Where The Wild Thing Are: A Book Review

Maurice Sendak’s “Where the Wild Things Are” is a classic children’s book that has been enjoyed by generations of kids. In this review, we’ll take a look at what makes this book so special.

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Maurice Sendak’s “Where The Wild Things Are” was published in 1963 and has become a
staple of children’s literature. The book follows Max, a young boy who runs away from home after having a tantrum. Max ends up on an island inhabited by Wild Things, who make him their king. Max eventually returns home, where he finds his dinner waiting for him.

“Where The Wild Things Are” is a classic story that has been beloved by generations of children. The book has won numerous awards, including the Caldecott Medal, and has been adapted into a popular movie.

Summary of the book

In “Where the Wild Things Are,” Max is sent to bed without supper and imagines a journey to where the wild things are. He becomes their king and when he gets homesick, he returns to find his supper waiting for him.

Themes and messages

Where The Wild Things Are is a book about a young boy named Max who is sent to his room without dinner after causing mischief. In his room, Max imagines that he is sailing to a land of wild things where he becomes their king. After a while, Max gets homesick and returns to find his dinner waiting for him.

The book has many themes and messages, including the importance of family, imagination, and being yourself. The illustrations are simple but expressive, and the story is both heartwarming and humorous.

Whether you’re reading it for the first time or rediscovering it as an adult, Where The Wild Things Are is a classic that is sure to delight readers of all ages.


In Sendak’s Where the Wild Things Are, the characters are the wild things themselves. The story follows Max, a young boy who is sent to bed without dinner, as he imagines a world where he is king of the wild things. The wild things are a group of large, furry monsters who live on an island and follow Max’s every command. While they are often destructive, they are also child-like in their emotions and actions. In the end, Max returns home to his mother and the wild things are left behind.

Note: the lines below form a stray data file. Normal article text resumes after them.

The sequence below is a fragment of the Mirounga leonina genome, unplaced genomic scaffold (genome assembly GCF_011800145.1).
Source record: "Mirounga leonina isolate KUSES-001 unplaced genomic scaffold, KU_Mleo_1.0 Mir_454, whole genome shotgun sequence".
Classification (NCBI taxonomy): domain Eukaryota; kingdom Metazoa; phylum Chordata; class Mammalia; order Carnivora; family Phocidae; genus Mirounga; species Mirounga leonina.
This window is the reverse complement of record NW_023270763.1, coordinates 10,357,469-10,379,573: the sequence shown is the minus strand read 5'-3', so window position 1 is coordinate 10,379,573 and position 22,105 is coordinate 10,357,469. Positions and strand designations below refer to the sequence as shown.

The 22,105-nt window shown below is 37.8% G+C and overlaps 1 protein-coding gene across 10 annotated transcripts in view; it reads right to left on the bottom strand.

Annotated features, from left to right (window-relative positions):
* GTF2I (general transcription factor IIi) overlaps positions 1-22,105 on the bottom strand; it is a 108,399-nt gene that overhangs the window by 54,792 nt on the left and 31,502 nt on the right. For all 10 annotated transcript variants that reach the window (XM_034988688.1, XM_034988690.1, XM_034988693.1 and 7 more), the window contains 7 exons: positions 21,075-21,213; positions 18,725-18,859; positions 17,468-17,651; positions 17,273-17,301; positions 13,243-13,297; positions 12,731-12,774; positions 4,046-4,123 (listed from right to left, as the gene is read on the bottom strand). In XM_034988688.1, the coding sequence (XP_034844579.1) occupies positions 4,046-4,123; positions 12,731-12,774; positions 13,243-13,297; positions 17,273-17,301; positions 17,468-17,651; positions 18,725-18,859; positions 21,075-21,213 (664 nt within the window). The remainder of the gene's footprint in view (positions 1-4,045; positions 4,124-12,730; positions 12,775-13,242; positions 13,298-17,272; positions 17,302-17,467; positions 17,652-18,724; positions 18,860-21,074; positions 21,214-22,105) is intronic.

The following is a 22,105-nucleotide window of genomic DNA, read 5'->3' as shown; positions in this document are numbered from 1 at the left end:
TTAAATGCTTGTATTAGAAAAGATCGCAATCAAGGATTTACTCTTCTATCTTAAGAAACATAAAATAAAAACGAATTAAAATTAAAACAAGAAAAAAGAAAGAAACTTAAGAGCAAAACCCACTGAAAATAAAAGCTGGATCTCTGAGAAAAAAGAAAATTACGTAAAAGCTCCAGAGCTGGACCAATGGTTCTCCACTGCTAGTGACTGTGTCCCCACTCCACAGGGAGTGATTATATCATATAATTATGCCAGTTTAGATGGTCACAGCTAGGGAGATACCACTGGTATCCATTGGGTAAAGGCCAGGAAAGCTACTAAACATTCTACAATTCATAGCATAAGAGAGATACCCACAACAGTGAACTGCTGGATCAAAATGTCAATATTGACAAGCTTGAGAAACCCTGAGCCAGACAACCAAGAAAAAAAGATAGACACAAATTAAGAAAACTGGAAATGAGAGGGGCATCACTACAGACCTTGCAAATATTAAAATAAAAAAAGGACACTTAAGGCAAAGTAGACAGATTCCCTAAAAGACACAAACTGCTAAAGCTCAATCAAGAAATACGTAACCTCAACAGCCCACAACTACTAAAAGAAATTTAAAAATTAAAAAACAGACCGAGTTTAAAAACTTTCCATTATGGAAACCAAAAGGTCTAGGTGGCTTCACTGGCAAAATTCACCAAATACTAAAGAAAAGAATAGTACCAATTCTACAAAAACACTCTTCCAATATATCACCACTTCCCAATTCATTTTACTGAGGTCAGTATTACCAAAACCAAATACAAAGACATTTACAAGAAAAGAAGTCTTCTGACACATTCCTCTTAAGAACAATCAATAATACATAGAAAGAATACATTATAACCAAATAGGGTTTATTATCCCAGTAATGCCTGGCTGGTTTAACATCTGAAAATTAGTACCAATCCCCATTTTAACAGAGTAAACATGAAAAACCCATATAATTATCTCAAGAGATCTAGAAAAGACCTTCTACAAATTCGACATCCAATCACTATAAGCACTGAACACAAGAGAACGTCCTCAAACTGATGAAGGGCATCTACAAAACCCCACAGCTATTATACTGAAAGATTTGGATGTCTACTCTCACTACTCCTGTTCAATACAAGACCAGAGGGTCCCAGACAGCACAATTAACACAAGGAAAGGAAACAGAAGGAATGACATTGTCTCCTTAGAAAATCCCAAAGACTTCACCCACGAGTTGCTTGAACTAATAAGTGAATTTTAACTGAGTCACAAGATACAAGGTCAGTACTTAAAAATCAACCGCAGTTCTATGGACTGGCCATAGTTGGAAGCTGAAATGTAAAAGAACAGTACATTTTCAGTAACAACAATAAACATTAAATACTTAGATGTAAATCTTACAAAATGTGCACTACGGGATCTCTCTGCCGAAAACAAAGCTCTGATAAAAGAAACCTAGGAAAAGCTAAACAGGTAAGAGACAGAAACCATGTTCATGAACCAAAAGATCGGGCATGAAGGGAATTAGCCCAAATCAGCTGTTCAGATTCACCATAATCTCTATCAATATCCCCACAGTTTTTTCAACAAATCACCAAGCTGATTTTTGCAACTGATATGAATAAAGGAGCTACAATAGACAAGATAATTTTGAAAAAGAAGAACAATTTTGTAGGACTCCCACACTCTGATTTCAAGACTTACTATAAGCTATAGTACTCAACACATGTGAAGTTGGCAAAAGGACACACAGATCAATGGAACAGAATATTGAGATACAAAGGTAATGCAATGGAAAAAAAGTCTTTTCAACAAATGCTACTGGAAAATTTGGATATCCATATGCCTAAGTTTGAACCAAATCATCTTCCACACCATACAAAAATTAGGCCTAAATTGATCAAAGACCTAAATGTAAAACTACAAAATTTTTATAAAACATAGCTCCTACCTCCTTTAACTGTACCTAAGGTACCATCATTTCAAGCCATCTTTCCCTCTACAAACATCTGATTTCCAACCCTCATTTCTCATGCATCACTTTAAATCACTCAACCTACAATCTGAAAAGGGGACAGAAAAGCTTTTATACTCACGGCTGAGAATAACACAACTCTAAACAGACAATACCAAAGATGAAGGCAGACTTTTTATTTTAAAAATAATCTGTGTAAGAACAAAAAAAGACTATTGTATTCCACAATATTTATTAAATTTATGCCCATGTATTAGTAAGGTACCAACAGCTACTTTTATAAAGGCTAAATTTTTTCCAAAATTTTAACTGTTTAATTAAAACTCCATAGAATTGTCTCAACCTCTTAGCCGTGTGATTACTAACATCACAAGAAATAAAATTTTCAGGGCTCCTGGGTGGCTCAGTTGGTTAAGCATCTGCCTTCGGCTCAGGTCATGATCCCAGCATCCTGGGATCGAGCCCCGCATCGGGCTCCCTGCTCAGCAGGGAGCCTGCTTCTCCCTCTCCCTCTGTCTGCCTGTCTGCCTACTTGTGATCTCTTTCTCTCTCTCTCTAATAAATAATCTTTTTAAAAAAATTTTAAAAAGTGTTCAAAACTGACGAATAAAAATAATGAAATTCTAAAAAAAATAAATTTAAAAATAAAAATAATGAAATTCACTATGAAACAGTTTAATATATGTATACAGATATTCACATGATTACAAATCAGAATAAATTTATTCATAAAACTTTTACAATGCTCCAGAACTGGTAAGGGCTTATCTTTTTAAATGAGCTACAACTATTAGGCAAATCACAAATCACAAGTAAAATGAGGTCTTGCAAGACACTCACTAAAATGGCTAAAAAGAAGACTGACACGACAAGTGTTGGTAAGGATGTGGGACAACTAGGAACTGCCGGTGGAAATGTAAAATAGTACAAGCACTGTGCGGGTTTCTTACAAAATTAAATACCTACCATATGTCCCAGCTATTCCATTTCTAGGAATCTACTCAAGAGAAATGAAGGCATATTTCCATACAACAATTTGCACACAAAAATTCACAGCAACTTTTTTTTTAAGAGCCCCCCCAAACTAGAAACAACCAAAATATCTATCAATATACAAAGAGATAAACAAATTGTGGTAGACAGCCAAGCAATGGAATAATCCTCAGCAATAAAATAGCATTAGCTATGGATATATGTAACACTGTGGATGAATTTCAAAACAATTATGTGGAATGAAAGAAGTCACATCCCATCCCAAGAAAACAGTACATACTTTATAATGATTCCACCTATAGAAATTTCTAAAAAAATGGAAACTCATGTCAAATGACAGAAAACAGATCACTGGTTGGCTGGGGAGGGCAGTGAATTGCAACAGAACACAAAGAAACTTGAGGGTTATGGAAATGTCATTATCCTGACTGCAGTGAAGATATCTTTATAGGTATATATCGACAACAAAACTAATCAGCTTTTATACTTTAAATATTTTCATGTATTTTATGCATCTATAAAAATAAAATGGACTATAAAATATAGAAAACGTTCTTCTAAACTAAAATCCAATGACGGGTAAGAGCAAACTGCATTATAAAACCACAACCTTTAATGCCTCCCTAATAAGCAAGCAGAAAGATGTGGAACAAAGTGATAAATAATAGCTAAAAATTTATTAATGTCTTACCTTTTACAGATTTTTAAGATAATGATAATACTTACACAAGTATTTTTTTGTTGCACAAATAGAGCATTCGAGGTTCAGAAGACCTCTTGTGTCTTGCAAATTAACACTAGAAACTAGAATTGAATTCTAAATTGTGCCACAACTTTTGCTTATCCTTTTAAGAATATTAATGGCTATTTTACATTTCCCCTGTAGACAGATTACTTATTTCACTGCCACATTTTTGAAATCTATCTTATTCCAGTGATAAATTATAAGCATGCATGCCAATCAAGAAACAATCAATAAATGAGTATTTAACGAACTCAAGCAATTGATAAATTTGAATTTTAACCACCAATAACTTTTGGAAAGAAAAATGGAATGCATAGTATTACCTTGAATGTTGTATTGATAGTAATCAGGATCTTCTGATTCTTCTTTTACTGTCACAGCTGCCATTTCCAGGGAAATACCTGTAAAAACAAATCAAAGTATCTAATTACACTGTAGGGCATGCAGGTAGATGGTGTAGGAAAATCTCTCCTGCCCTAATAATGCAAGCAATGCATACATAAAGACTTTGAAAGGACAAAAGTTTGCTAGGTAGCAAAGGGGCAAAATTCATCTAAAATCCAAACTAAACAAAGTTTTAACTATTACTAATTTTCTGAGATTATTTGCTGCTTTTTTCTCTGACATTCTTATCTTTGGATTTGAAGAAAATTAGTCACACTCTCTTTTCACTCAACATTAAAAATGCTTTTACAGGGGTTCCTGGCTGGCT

The story takes place in Max’s room, and then later in the woods.

The author’s style

The author’s style is very free-flowing, going from one idea or train of thought to the next with little structure or organization. This can at times be confusing for the reader, but it does create an intimate feeling, as if we are inside the character’s head, watching their thoughts unfold.


If you are looking for a classic children’s book that is both heartwarming and relatable, Where The Wild Things Are is the book for you. First published in 1963, this story follows the young boy Max as he is sent to bed without dinner and imagines himself sailing to an island of wild things. Max becomes their king and has many adventures with the creatures before returning home to find his supper waiting for him.

This book has been praised for its imagination, creativity, and ability to resonate with children of all ages. It is a perfect read-aloud book for young kids, and older children will enjoy reading it on their own. Whether you are looking for a bedtime story or a fun adventure to share with your kids, Where The Wild Things Are is sure to please.


Max’s return to normality at the end of the book is a cause for celebration among parents and children alike. His mischievous romp through the house in his “wild thing” costume is not only entertaining, but also serves as an effective reminder that being wild is not necessarily a bad thing. After all, it is only through experiencing life to the fullest that we can truly appreciate its beauty.

Further reading

If you liked Where The Wild Things Are, you might enjoy some of these other picture books about creatures that live in the wild.

1. In the Night Kitchen by Maurice Sendak
2. The Cat in the Hat by Dr. Seuss
3.Make Way for Ducklings by Robert McCloskey
4.The Very Hungry Caterpillar by Eric Carle

About the author

Maurice Sendak was born in Brooklyn in 1928. He started out as an illustrator for Harper’s Weekly and other magazines, before making his name as an author and illustrator of children’s books. His first book, Where the Wild Things Are, was published in 1963 and won the Caldecott Medal for best picture book of the year.

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